Many small-cap investors hate volatility because it gives them a hollow feeling in their gut -- when one of their positions sheds a cool 40% on no news, for instance. I used to hate volatility because I couldn't stand seeing red on my scorecard. But now I embrace it. Thanks to that very same small-cap volatility, those dips are potential opportunities to add to equity positions and gain handsomely over the long term. As master investor Warren Buffett said recently, a net buyer in any market should prefer to see prices fall -- be it supermarket produce or stocks -- in order to get the most out of your money.
Volatility is everywhere
Since 1990, Harley-Davidson
You can see the same phenomenal opportunities in the stock charts of other long-term market-beaters. Gillette
Safety in safety equipment
Mine Safety Appliances
But let me be clear: Not every drop is a buying opportunity. The key is to recognize when the market has dumped on a superior company for no good reason at all.
Crack the code
Mine Safety has already experienced two precipitous drops this year -- 26% in March before recovering and 20% at the beginning of this month, from which it has yet to recover. Is now a good time to build out a position?
When your favorite stock drops, it's important to breathe deep and examine the hard numbers. Here's Mine Safety's annual growth performance:
|Sales||Free Cash Flow||Gross Margins||SG&A||Receivables||Inventories|
Cash flow numbers have been excellent. Margins are improving, costs are decreasing, and top-line growth has been steady. The balance sheet is not as rosy -- both receivables and inventories are increasing faster than sales.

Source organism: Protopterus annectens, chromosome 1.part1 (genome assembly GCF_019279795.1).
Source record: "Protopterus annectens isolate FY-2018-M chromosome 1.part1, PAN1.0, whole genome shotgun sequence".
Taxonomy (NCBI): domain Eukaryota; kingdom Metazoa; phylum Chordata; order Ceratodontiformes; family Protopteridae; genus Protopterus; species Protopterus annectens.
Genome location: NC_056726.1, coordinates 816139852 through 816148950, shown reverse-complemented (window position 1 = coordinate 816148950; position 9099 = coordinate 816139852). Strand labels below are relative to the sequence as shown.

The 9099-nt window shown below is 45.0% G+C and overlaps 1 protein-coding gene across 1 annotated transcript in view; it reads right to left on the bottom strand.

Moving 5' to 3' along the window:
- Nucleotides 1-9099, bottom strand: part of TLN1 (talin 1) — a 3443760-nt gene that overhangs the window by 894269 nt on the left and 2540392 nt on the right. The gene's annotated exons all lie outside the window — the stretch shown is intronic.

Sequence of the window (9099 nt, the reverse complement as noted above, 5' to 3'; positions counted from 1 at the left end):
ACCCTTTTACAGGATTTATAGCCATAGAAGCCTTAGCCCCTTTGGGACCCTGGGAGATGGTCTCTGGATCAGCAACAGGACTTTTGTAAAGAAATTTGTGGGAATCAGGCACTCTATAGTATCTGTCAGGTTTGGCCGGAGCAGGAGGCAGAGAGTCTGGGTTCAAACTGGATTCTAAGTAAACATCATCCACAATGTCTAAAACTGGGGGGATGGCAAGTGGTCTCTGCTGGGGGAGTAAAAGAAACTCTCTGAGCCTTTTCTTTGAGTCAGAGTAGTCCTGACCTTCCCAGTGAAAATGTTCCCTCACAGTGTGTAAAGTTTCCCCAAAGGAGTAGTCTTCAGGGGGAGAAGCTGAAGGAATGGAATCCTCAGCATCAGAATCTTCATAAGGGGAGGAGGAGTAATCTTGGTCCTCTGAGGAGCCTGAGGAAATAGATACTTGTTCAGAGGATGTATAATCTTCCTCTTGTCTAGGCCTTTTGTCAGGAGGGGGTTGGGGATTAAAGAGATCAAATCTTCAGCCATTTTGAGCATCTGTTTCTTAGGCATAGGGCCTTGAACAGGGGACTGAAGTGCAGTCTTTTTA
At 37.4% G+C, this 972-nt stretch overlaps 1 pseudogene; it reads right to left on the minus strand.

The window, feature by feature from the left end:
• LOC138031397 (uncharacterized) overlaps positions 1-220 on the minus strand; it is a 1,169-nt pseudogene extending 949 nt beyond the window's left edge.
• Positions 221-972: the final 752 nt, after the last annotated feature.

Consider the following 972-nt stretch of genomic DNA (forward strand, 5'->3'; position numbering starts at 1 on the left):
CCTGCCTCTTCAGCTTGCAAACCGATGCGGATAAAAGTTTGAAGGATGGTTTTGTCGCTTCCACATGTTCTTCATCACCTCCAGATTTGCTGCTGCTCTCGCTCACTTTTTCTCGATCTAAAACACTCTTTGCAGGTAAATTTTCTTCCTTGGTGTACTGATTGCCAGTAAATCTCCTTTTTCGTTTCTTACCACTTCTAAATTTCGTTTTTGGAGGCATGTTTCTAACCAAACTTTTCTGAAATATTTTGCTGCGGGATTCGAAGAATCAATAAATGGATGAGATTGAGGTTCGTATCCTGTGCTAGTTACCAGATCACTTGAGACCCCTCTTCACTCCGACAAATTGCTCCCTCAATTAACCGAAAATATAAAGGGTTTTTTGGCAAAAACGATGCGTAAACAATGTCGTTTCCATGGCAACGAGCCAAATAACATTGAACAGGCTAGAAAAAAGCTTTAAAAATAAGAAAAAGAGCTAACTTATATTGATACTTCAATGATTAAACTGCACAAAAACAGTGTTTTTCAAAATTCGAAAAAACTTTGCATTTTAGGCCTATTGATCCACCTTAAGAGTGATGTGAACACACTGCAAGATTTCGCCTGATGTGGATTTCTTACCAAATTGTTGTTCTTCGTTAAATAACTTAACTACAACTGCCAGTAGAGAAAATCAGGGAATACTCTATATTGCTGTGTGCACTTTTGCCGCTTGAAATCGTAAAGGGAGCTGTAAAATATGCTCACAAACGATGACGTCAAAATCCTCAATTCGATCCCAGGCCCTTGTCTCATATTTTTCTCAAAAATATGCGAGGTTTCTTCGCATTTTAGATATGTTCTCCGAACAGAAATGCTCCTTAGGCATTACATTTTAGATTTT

Management has addressed the receivables problem in the past year. There is a new focus to reduce days sales outstanding, a measure of how long it takes the company to collect on sales. Unfortunately, there has been no clear long-term solution proposed for inventories. First-half revenue growth has also slowed, although this can be attributed to delayed government funding and capacity issues with a supplier. Although management believes these revenues will recover in the second half of the year, I remain skeptical.
To reflect my skepticism, I'm valuing the stock using 15% bottom-line growth over the next few years -- much less than the company has demonstrated recently. With that assumption, I value shares at $42 per stub using a 12% discount rate. In other words, this slide isn't a buying opportunity; rather, it's a regression to fair value. That said, investors who were savvy enough to snap up shares last April for $35 got a pretty good deal.
Foolish final thoughts
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Although Mine Safety is worth passing on right now, like all good small caps, the stock will drop again -- and we'll be waiting with our valuation.
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Jason Neilson owns shares of Mine Safety, but no other companies mentioned. Home Depot is a Motley Fool Inside Value recommendation. The Motley Fool has a disclosure policy.